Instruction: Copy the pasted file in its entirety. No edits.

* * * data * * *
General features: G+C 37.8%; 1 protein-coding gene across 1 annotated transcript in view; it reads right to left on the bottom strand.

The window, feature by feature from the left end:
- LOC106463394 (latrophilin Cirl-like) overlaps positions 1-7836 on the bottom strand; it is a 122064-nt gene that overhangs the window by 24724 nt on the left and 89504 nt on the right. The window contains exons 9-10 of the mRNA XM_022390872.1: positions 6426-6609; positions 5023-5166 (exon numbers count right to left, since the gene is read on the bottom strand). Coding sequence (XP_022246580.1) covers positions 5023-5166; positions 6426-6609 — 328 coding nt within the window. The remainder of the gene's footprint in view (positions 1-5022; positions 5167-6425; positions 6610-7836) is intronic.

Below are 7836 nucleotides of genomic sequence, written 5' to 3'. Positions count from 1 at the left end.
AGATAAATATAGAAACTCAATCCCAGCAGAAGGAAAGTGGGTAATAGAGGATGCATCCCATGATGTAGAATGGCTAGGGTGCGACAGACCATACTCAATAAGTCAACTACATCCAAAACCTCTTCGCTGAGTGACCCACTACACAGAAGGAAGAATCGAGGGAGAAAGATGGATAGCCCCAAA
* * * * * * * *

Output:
General features: G+C 37.8%; 1 protein-coding gene across 1 annotated transcript in view; it reads right to left on the bottom strand.

The window, feature by feature from the left end:
- LOC106463394 (latrophilin Cirl-like) overlaps positions 1-7836 on the bottom strand; it is a 122064-nt gene that overhangs the window by 24724 nt on the left and 89504 nt on the right. The window contains exons 9-10 of the mRNA XM_022390872.1: positions 6426-6609; positions 5023-5166 (exon numbers count right to left, since the gene is read on the bottom strand). Coding sequence (XP_022246580.1) covers positions 5023-5166; positions 6426-6609 — 328 coding nt within the window. The remainder of the gene's footprint in view (positions 1-5022; positions 5167-6425; positions 6610-7836) is intronic.

Below are 7836 nucleotides of genomic sequence, written 5' to 3'. Positions count from 1 at the left end.
AGATAAATATAGAAACTCAATCCCAGCAGAAGGAAAGTGGGTAATAGAGGATGCATCCCATGATGTAGAATGGCTAGGGTGCGACAGACCATACTCAATAAGTCAACTACATCCAAAACCTCTTCGCTGAGTGACCCACTACACAGAAGGAAGAATCGAGGGAGAAAGATGGATAGCCCCAAA